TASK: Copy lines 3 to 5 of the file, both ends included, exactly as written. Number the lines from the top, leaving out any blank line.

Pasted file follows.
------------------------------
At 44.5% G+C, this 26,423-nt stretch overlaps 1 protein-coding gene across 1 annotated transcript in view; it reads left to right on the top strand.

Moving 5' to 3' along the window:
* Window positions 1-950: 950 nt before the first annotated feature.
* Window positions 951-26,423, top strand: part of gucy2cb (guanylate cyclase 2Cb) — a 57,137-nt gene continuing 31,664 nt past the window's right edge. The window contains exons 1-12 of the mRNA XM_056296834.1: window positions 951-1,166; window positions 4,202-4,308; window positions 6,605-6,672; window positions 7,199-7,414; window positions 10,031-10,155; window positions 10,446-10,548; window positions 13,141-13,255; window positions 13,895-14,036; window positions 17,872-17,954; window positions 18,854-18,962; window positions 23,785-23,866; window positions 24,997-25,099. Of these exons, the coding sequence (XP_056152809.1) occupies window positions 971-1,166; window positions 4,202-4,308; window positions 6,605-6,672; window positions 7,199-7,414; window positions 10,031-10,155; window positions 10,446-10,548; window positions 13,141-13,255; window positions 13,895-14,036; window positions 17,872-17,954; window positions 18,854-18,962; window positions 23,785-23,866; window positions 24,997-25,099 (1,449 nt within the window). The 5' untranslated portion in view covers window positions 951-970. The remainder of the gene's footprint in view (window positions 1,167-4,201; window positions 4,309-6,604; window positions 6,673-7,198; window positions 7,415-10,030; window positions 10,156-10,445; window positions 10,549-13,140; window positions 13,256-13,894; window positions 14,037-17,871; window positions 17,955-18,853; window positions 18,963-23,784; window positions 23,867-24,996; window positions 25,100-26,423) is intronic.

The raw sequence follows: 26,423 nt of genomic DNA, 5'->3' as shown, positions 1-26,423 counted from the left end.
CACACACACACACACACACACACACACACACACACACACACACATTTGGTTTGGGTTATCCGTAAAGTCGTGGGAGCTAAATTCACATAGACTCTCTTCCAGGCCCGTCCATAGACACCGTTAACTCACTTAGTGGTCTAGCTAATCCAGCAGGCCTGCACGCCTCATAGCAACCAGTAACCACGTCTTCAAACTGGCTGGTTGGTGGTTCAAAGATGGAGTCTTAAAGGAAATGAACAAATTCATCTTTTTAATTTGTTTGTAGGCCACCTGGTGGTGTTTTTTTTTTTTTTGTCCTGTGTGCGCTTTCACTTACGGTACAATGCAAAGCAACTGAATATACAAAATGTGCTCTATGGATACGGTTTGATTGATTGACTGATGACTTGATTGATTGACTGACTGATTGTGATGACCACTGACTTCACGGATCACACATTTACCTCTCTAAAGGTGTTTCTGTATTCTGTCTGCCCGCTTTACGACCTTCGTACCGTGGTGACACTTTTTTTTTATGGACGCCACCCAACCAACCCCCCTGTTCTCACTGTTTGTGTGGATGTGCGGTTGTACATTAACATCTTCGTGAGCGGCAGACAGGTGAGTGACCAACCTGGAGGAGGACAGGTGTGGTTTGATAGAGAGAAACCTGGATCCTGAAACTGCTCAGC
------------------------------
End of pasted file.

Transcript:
* Window positions 1-950: 950 nt before the first annotated feature.
* Window positions 951-26,423, top strand: part of gucy2cb (guanylate cyclase 2Cb) — a 57,137-nt gene continuing 31,664 nt past the window's right edge. The window contains exons 1-12 of the mRNA XM_056296834.1: window positions 951-1,166; window positions 4,202-4,308; window positions 6,605-6,672; window positions 7,199-7,414; window positions 10,031-10,155; window positions 10,446-10,548; window positions 13,141-13,255; window positions 13,895-14,036; window positions 17,872-17,954; window positions 18,854-18,962; window positions 23,785-23,866; window positions 24,997-25,099. Of these exons, the coding sequence (XP_056152809.1) occupies window positions 971-1,166; window positions 4,202-4,308; window positions 6,605-6,672; window positions 7,199-7,414; window positions 10,031-10,155; window positions 10,446-10,548; window positions 13,141-13,255; window positions 13,895-14,036; window positions 17,872-17,954; window positions 18,854-18,962; window positions 23,785-23,866; window positions 24,997-25,099 (1,449 nt within the window). The 5' untranslated portion in view covers window positions 951-970. The remainder of the gene's footprint in view (window positions 1,167-4,201; window positions 4,309-6,604; window positions 6,673-7,198; window positions 7,415-10,030; window positions 10,156-10,445; window positions 10,549-13,140; window positions 13,256-13,894; window positions 14,037-17,871; window positions 17,955-18,853; window positions 18,963-23,784; window positions 23,867-24,996; window positions 25,100-26,423) is intronic.

The raw sequence follows: 26,423 nt of genomic DNA, 5'->3' as shown, positions 1-26,423 counted from the left end.